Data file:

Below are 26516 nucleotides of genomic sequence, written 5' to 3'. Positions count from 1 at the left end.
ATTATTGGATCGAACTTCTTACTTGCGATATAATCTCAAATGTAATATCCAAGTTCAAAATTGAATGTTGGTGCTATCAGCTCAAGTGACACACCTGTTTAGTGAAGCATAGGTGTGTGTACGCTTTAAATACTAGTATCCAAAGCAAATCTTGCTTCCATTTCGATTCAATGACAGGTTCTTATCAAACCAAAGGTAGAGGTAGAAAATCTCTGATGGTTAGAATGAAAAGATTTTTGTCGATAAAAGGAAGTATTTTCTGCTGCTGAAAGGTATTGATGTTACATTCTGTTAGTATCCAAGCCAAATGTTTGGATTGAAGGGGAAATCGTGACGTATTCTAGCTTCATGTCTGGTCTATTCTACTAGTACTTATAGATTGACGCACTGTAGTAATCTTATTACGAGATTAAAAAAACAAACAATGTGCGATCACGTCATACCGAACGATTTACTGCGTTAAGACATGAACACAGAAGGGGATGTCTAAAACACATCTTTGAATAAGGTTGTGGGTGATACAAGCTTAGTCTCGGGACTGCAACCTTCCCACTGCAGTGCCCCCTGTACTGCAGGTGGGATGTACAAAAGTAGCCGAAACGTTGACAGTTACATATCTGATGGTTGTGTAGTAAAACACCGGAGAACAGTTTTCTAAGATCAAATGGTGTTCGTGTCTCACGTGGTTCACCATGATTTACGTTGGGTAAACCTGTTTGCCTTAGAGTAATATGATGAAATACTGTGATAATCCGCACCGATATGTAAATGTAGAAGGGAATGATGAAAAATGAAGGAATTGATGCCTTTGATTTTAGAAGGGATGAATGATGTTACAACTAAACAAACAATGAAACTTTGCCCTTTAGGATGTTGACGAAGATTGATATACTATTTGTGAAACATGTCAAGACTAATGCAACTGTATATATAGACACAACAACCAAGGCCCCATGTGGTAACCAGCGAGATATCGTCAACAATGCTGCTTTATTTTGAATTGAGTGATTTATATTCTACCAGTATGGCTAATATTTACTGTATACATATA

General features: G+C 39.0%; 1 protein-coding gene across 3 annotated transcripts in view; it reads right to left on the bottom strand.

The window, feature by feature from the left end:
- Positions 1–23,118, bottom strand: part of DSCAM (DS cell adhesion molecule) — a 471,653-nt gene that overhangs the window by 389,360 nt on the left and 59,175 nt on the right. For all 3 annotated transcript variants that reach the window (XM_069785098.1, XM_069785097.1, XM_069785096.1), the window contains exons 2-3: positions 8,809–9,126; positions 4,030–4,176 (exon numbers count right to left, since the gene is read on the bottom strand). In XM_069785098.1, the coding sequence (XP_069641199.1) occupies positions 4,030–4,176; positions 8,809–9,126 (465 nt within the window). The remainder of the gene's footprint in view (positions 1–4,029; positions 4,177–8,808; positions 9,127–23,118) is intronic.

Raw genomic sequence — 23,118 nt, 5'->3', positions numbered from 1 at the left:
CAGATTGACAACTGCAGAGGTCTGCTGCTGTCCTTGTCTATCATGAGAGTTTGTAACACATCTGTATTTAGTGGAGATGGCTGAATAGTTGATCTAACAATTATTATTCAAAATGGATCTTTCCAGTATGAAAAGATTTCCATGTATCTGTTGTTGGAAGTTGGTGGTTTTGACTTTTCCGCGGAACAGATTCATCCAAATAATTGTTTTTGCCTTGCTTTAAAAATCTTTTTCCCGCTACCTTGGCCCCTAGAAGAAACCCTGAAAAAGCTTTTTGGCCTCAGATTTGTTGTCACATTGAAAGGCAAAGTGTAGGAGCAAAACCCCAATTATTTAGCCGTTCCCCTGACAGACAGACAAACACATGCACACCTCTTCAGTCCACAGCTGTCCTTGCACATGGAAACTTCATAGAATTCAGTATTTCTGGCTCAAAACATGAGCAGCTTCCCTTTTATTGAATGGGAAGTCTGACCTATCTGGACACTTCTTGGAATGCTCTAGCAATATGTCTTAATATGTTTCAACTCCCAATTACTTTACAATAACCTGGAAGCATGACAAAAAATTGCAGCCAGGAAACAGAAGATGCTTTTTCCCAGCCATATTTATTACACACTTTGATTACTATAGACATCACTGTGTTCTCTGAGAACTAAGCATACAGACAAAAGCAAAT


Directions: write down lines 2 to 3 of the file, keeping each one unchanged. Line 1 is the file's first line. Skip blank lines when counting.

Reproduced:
ATTATTGGATCGAACTTCTTACTTGCGATATAATCTCAAATGTAATATCCAAGTTCAAAATTGAATGTTGGTGCTATCAGCTCAAGTGACACACCTGTTTAGTGAAGCATAGGTGTGTGTACGCTTTAAATACTAGTATCCAAAGCAAATCTTGCTTCCATTTCGATTCAATGACAGGTTCTTATCAAACCAAAGGTAGAGGTAGAAAATCTCTGATGGTTAGAATGAAAAGATTTTTGTCGATAAAAGGAAGTATTTTCTGCTGCTGAAAGGTATTGATGTTACATTCTGTTAGTATCCAAGCCAAATGTTTGGATTGAAGGGGAAATCGTGACGTATTCTAGCTTCATGTCTGGTCTATTCTACTAGTACTTATAGATTGACGCACTGTAGTAATCTTATTACGAGATTAAAAAAACAAACAATGTGCGATCACGTCATACCGAACGATTTACTGCGTTAAGACATGAACACAGAAGGGGATGTCTAAAACACATCTTTGAATAAGGTTGTGGGTGATACAAGCTTAGTCTCGGGACTGCAACCTTCCCACTGCAGTGCCCCCTGTACTGCAGGTGGGATGTACAAAAGTAGCCGAAACGTTGACAGTTACATATCTGATGGTTGTGTAGTAAAACACCGGAGAACAGTTTTCTAAGATCAAATGGTGTTCGTGTCTCACGTGGTTCACCATGATTTACGTTGGGTAAACCTGTTTGCCTTAGAGTAATATGATGAAATACTGTGATAATCCGCACCGATATGTAAATGTAGAAGGGAATGATGAAAAATGAAGGAATTGATGCCTTTGATTTTAGAAGGGATGAATGATGTTACAACTAAACAAACAATGAAACTTTGCCCTTTAGGATGTTGACGAAGATTGATATACTATTTGTGAAACATGTCAAGACTAATGCAACTGTATATATAGACACAACAACCAAGGCCCCATGTGGTAACCAGCGAGATATCGTCAACAATGCTGCTTTATTTTGAATTGAGTGATTTATATTCTACCAGTATGGCTAATATTTACTGTATACATATA

General features: G+C 39.0%; 1 protein-coding gene across 3 annotated transcripts in view; it reads right to left on the bottom strand.